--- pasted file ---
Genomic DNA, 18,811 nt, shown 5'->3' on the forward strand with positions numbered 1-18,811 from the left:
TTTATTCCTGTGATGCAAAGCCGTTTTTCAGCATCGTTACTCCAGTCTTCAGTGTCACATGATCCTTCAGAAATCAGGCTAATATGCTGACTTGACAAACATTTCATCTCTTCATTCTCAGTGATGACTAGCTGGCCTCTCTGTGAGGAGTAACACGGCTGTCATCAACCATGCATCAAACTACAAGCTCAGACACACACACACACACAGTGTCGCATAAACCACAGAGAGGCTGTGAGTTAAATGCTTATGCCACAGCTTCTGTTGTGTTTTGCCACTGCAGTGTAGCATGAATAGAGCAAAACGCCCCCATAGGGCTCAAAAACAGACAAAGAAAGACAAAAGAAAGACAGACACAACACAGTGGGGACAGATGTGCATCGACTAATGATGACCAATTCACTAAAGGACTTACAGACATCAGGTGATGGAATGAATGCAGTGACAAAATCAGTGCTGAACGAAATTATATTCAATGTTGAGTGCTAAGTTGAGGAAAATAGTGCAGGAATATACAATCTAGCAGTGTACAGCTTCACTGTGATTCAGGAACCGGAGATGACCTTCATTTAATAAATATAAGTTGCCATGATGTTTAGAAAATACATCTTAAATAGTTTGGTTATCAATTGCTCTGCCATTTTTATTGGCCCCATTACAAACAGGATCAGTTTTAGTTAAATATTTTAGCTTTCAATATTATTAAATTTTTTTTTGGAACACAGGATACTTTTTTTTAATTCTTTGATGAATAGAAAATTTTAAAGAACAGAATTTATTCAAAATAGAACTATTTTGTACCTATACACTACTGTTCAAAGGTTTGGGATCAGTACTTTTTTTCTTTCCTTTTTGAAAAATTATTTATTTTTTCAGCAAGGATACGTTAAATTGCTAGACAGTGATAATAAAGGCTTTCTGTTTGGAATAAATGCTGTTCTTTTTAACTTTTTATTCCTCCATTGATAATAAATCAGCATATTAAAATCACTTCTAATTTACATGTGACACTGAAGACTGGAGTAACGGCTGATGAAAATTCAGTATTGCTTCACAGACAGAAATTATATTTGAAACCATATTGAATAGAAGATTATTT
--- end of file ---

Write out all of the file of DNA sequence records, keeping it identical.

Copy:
Genomic DNA, 18,811 nt, shown 5'->3' on the forward strand with positions numbered 1-18,811 from the left:
TTTATTCCTGTGATGCAAAGCCGTTTTTCAGCATCGTTACTCCAGTCTTCAGTGTCACATGATCCTTCAGAAATCAGGCTAATATGCTGACTTGACAAACATTTCATCTCTTCATTCTCAGTGATGACTAGCTGGCCTCTCTGTGAGGAGTAACACGGCTGTCATCAACCATGCATCAAACTACAAGCTCAGACACACACACACACACAGTGTCGCATAAACCACAGAGAGGCTGTGAGTTAAATGCTTATGCCACAGCTTCTGTTGTGTTTTGCCACTGCAGTGTAGCATGAATAGAGCAAAACGCCCCCATAGGGCTCAAAAACAGACAAAGAAAGACAAAAGAAAGACAGACACAACACAGTGGGGACAGATGTGCATCGACTAATGATGACCAATTCACTAAAGGACTTACAGACATCAGGTGATGGAATGAATGCAGTGACAAAATCAGTGCTGAACGAAATTATATTCAATGTTGAGTGCTAAGTTGAGGAAAATAGTGCAGGAATATACAATCTAGCAGTGTACAGCTTCACTGTGATTCAGGAACCGGAGATGACCTTCATTTAATAAATATAAGTTGCCATGATGTTTAGAAAATACATCTTAAATAGTTTGGTTATCAATTGCTCTGCCATTTTTATTGGCCCCATTACAAACAGGATCAGTTTTAGTTAAATATTTTAGCTTTCAATATTATTAAATTTTTTTTTGGAACACAGGATACTTTTTTTTAATTCTTTGATGAATAGAAAATTTTAAAGAACAGAATTTATTCAAAATAGAACTATTTTGTACCTATACACTACTGTTCAAAGGTTTGGGATCAGTACTTTTTTTCTTTCCTTTTTGAAAAATTATTTATTTTTTCAGCAAGGATACGTTAAATTGCTAGACAGTGATAATAAAGGCTTTCTGTTTGGAATAAATGCTGTTCTTTTTAACTTTTTATTCCTCCATTGATAATAAATCAGCATATTAAAATCACTTCTAATTTACATGTGACACTGAAGACTGGAGTAACGGCTGATGAAAATTCAGTATTGCTTCACAGACAGAAATTATATTTGAAACCATATTGAATAGAAGATTATTT